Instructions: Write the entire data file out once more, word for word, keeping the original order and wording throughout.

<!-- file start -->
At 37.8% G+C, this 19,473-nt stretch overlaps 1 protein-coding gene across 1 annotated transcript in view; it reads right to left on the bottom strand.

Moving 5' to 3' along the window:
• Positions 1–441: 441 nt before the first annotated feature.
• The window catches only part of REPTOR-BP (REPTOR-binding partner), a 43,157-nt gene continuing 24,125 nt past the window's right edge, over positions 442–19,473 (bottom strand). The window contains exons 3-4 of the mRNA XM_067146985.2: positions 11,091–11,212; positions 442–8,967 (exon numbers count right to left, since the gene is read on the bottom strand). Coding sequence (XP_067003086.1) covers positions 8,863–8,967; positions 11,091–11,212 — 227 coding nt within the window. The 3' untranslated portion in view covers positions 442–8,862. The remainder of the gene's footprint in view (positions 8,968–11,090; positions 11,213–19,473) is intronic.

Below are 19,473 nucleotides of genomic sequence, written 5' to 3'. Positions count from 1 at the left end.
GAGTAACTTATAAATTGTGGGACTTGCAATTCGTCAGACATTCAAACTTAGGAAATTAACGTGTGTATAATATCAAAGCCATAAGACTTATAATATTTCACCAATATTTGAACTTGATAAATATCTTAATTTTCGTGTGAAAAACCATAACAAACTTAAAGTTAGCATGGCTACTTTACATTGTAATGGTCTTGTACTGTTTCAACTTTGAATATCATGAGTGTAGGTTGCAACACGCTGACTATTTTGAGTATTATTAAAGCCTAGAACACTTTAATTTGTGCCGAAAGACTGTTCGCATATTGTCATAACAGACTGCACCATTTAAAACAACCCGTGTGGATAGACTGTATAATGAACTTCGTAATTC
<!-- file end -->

At 37.8% G+C, this 19,473-nt stretch overlaps 1 protein-coding gene across 1 annotated transcript in view; it reads right to left on the bottom strand.

Moving 5' to 3' along the window:
• Positions 1–441: 441 nt before the first annotated feature.
• The window catches only part of REPTOR-BP (REPTOR-binding partner), a 43,157-nt gene continuing 24,125 nt past the window's right edge, over positions 442–19,473 (bottom strand). The window contains exons 3-4 of the mRNA XM_067146985.2: positions 11,091–11,212; positions 442–8,967 (exon numbers count right to left, since the gene is read on the bottom strand). Coding sequence (XP_067003086.1) covers positions 8,863–8,967; positions 11,091–11,212 — 227 coding nt within the window. The 3' untranslated portion in view covers positions 442–8,862. The remainder of the gene's footprint in view (positions 8,968–11,090; positions 11,213–19,473) is intronic.

Below are 19,473 nucleotides of genomic sequence, written 5' to 3'. Positions count from 1 at the left end.
GAGTAACTTATAAATTGTGGGACTTGCAATTCGTCAGACATTCAAACTTAGGAAATTAACGTGTGTATAATATCAAAGCCATAAGACTTATAATATTTCACCAATATTTGAACTTGATAAATATCTTAATTTTCGTGTGAAAAACCATAACAAACTTAAAGTTAGCATGGCTACTTTACATTGTAATGGTCTTGTACTGTTTCAACTTTGAATATCATGAGTGTAGGTTGCAACACGCTGACTATTTTGAGTATTATTAAAGCCTAGAACACTTTAATTTGTGCCGAAAGACTGTTCGCATATTGTCATAACAGACTGCACCATTTAAAACAACCCGTGTGGATAGACTGTATAATGAACTTCGTAATTC